WEP is a form of data encryption, primarily used to limit specific users on a private network. WEP data encryption may prevent (i) access to the network by “intruders” using similar wireless LAN equipment and (ii) capture of wireless LAN traffic through eavesdropping. WEP allows the administrator of a private network to define a set of respective “Keys” for each wireless network user based on a “Key String” passed through the WEP encryption algorithm. Access is denied by anyone who does not have an assigned key assigned by that administrator.
No. Gulfport Wireless Wi-Fi Service users need to turn off the WEP key in order to use our public service.
Connection & Information
Modern computers will work with almost any modern browser using the computer’s built-in WiFi software.
All you need to access the GWIZ is a laptop with embedded Wi-Fi or a laptop or handheld device with a Wi-Fi compliant (IEEE 802.11b) wireless network interface card (see network card information below).
Wi-Fi Network Interface Cards (NICs) are available from major networking vendors such as Lucent, Nokia, Cisco, Intel, Sony, Symbol, Xircom and Buffalo. In addition, you can purchase a NIC from your favorite computer or electronic stores. NICs are also available through many on-line vendors. The GWIZ works with most major Wi-Fi manufacturer’s Wi-Fi cards.
Notebook computers with wireless-integrated Wi-Fi (802.11b) standards are also being offered by vendors such as Dell, Compaq, IBM, Toshiba, and Apple.
Almost all modern laptop computers have Wi-Fi cards built into the computer instead of using a removable NIC card.
The GWIZ Service utilizes Dynamic Host Configuration protocol (DHCP). DHCP is a protocol for assigning dynamic IP addresses to a device on a network. Most users will not require any additional network setting changes to use the GWIZ.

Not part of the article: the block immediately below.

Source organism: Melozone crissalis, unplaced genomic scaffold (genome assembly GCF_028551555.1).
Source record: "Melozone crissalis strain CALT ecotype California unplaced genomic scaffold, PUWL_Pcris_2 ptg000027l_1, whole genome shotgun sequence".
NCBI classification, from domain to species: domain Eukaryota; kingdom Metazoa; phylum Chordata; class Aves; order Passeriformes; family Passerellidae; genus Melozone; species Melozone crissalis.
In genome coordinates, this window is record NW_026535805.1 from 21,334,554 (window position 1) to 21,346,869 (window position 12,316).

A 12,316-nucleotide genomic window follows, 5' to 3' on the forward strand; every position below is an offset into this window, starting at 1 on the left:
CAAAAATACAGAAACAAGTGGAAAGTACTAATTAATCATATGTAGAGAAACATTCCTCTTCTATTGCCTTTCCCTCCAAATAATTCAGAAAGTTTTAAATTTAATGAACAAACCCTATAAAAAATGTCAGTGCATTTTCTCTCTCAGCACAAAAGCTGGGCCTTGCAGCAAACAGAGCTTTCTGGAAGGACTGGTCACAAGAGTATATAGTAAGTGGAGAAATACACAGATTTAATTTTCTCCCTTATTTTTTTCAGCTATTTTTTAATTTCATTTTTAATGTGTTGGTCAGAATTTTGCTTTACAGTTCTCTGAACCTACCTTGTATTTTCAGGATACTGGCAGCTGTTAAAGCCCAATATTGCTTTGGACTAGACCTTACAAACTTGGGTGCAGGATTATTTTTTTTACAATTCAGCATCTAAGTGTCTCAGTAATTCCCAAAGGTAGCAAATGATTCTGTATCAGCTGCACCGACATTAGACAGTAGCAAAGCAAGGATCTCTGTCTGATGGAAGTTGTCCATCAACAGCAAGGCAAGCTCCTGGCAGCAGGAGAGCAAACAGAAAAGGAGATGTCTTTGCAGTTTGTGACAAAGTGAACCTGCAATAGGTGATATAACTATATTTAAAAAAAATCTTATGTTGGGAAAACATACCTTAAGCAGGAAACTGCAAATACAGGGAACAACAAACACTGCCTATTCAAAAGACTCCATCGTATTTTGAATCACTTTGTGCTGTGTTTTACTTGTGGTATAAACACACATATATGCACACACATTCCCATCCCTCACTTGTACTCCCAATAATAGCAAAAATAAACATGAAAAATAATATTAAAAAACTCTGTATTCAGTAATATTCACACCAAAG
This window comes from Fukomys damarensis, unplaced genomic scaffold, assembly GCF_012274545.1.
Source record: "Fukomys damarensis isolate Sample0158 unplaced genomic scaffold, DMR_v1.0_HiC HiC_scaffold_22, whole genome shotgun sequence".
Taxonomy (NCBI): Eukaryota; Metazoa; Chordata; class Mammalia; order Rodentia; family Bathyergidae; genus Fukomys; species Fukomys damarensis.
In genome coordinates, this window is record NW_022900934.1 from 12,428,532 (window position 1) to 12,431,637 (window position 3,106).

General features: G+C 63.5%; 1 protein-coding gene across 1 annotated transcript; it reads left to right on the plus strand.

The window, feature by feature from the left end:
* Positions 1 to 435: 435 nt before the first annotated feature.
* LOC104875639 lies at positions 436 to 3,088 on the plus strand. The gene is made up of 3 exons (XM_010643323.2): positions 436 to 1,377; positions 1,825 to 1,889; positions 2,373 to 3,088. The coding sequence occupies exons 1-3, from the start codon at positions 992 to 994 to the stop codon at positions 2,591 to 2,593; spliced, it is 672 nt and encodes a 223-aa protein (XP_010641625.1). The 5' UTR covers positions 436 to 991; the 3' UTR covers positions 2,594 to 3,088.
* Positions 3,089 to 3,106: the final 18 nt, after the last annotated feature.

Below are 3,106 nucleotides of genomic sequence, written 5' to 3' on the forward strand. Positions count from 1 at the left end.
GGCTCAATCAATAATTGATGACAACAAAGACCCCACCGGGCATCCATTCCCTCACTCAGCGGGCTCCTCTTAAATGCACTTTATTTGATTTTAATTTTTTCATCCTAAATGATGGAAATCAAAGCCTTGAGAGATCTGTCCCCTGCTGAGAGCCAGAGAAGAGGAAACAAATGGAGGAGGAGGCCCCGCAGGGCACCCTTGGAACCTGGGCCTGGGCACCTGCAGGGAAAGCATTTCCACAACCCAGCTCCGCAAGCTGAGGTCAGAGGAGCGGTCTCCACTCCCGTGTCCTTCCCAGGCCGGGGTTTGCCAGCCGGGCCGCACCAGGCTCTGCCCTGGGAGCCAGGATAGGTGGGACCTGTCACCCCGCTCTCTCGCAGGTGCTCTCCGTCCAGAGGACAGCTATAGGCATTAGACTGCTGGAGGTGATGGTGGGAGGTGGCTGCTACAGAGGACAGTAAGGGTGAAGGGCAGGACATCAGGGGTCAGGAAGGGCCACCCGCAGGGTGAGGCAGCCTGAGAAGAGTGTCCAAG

SSID stands for Service Set Identifier. The SSID differentiates one WLAN network from another. For wireless network access on the GWIZ, configure your SSID setting for your network card to gwiz. (The SSID is case sensitive.)
Instructions on how to configure your laptop or PDA may vary. Please refer to your wireless card documentation for specific instructions.
Signal strength may be too weak from where you are. Signal strength from the wireless access point may not be strong enough to allow reliable connections. Not every access point provides a signal that is strong enough for users to connect from a substantial distance. Physical location of the access point also plays a role determining how close you must be for a reliable connection to occur. The wireless access point is a radio antenna similar to the cellular systems with which we’ve become so familiar. The available signal strength and associated connection reliability is directly related to your position relative to the access point antenna. The closer you are and the less obstructed your line of vision to the access point, the higher your chances of success will be.